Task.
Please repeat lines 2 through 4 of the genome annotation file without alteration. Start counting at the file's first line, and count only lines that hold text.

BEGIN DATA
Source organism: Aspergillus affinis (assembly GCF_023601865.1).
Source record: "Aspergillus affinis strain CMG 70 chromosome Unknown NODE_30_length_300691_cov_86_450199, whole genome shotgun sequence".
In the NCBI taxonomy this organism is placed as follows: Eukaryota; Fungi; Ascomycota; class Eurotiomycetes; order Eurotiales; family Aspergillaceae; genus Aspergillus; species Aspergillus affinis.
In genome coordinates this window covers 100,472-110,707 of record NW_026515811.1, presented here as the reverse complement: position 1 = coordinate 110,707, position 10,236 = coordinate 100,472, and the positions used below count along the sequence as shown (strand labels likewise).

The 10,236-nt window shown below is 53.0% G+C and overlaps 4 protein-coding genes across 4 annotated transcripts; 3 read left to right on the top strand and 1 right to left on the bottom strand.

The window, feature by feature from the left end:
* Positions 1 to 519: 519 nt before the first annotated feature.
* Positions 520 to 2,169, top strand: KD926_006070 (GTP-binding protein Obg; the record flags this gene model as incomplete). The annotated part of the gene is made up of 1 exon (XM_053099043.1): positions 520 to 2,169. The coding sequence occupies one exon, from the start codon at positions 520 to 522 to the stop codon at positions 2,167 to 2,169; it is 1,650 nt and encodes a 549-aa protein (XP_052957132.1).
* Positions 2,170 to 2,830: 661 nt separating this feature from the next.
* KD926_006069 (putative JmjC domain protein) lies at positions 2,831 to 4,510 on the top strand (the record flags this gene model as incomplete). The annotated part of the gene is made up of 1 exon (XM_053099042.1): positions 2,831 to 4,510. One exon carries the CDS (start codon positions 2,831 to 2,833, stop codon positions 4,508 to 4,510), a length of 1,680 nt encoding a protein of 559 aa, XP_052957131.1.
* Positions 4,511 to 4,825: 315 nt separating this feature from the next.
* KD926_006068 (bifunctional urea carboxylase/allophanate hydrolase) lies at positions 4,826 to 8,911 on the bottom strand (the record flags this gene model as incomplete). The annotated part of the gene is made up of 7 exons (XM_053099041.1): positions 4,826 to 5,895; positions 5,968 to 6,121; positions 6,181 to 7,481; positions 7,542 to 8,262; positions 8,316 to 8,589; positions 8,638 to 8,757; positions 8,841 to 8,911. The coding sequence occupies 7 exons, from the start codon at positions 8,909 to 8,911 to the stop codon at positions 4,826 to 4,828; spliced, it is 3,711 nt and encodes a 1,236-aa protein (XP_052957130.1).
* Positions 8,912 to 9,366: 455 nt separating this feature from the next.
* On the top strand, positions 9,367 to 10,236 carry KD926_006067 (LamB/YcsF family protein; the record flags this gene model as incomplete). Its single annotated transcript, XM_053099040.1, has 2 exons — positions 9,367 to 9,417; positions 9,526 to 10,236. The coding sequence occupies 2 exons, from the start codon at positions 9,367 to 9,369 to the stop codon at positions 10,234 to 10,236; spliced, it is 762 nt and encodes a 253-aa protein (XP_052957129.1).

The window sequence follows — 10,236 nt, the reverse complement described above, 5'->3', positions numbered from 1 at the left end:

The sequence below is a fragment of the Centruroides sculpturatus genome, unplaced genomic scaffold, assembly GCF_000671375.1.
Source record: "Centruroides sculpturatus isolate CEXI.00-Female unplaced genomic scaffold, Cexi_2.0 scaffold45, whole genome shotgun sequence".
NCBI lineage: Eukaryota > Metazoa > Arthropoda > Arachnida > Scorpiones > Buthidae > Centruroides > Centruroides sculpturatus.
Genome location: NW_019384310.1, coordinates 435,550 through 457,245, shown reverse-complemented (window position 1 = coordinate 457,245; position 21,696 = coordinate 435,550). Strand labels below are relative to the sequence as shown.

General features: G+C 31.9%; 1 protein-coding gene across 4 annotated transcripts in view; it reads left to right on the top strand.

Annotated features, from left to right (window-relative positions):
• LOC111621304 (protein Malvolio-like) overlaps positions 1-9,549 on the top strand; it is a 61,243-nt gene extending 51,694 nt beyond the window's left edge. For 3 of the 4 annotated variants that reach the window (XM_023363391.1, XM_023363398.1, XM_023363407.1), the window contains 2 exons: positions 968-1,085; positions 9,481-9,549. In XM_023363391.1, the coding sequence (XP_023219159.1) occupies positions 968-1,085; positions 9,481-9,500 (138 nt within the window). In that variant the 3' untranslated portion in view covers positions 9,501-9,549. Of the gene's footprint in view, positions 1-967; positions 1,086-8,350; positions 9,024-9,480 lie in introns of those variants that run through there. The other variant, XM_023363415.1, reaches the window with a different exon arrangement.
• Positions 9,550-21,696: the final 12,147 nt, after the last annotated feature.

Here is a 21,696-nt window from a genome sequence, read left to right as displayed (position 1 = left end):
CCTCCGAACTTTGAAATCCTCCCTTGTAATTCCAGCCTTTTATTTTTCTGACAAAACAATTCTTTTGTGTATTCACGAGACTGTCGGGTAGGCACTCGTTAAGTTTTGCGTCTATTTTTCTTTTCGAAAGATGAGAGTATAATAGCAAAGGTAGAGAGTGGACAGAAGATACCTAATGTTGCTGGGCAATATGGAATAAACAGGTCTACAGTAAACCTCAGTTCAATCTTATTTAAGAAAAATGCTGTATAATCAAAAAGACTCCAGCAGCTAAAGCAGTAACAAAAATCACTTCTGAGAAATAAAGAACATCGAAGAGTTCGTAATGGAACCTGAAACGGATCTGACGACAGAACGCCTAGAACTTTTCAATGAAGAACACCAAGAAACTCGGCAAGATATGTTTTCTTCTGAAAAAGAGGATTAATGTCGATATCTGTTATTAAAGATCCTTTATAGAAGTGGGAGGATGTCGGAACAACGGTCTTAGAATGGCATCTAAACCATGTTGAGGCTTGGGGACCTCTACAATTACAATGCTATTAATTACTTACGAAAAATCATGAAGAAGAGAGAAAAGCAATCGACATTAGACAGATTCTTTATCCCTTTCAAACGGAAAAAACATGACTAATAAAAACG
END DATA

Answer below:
Source record: "Aspergillus affinis strain CMG 70 chromosome Unknown NODE_30_length_300691_cov_86_450199, whole genome shotgun sequence".
In the NCBI taxonomy this organism is placed as follows: Eukaryota; Fungi; Ascomycota; class Eurotiomycetes; order Eurotiales; family Aspergillaceae; genus Aspergillus; species Aspergillus affinis.
In genome coordinates this window covers 100,472-110,707 of record NW_026515811.1, presented here as the reverse complement: position 1 = coordinate 110,707, position 10,236 = coordinate 100,472, and the positions used below count along the sequence as shown (strand labels likewise).